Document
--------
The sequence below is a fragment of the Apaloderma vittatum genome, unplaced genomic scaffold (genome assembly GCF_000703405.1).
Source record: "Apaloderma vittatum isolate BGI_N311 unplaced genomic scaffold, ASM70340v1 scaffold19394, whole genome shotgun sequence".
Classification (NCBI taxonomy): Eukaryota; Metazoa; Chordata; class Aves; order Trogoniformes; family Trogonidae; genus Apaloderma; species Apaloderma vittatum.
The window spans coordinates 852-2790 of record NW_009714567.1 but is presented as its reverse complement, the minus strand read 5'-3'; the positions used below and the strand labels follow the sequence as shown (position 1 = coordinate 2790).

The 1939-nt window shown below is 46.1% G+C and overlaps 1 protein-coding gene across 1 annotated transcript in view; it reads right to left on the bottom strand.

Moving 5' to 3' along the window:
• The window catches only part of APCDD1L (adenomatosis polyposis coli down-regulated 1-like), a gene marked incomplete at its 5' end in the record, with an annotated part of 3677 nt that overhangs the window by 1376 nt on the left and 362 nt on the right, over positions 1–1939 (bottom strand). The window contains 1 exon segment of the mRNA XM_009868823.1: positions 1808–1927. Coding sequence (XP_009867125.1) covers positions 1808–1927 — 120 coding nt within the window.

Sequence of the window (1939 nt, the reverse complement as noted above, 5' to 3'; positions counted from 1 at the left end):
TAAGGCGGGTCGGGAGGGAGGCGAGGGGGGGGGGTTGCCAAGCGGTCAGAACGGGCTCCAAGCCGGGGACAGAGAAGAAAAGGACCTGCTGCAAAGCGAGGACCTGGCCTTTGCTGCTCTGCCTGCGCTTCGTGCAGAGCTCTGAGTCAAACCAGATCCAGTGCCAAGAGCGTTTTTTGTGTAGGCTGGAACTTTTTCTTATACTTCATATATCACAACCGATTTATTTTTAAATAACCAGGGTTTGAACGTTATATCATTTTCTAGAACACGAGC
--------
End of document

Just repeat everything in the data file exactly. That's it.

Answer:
The sequence below is a fragment of the Apaloderma vittatum genome, unplaced genomic scaffold (genome assembly GCF_000703405.1).
Source record: "Apaloderma vittatum isolate BGI_N311 unplaced genomic scaffold, ASM70340v1 scaffold19394, whole genome shotgun sequence".
Classification (NCBI taxonomy): Eukaryota; Metazoa; Chordata; class Aves; order Trogoniformes; family Trogonidae; genus Apaloderma; species Apaloderma vittatum.
The window spans coordinates 852-2790 of record NW_009714567.1 but is presented as its reverse complement, the minus strand read 5'-3'; the positions used below and the strand labels follow the sequence as shown (position 1 = coordinate 2790).

The 1939-nt window shown below is 46.1% G+C and overlaps 1 protein-coding gene across 1 annotated transcript in view; it reads right to left on the bottom strand.

Moving 5' to 3' along the window:
• The window catches only part of APCDD1L (adenomatosis polyposis coli down-regulated 1-like), a gene marked incomplete at its 5' end in the record, with an annotated part of 3677 nt that overhangs the window by 1376 nt on the left and 362 nt on the right, over positions 1–1939 (bottom strand). The window contains 1 exon segment of the mRNA XM_009868823.1: positions 1808–1927. Coding sequence (XP_009867125.1) covers positions 1808–1927 — 120 coding nt within the window.

Sequence of the window (1939 nt, the reverse complement as noted above, 5' to 3'; positions counted from 1 at the left end):
TAAGGCGGGTCGGGAGGGAGGCGAGGGGGGGGGGTTGCCAAGCGGTCAGAACGGGCTCCAAGCCGGGGACAGAGAAGAAAAGGACCTGCTGCAAAGCGAGGACCTGGCCTTTGCTGCTCTGCCTGCGCTTCGTGCAGAGCTCTGAGTCAAACCAGATCCAGTGCCAAGAGCGTTTTTTGTGTAGGCTGGAACTTTTTCTTATACTTCATATATCACAACCGATTTATTTTTAAATAACCAGGGTTTGAACGTTATATCATTTTCTAGAACACGAGC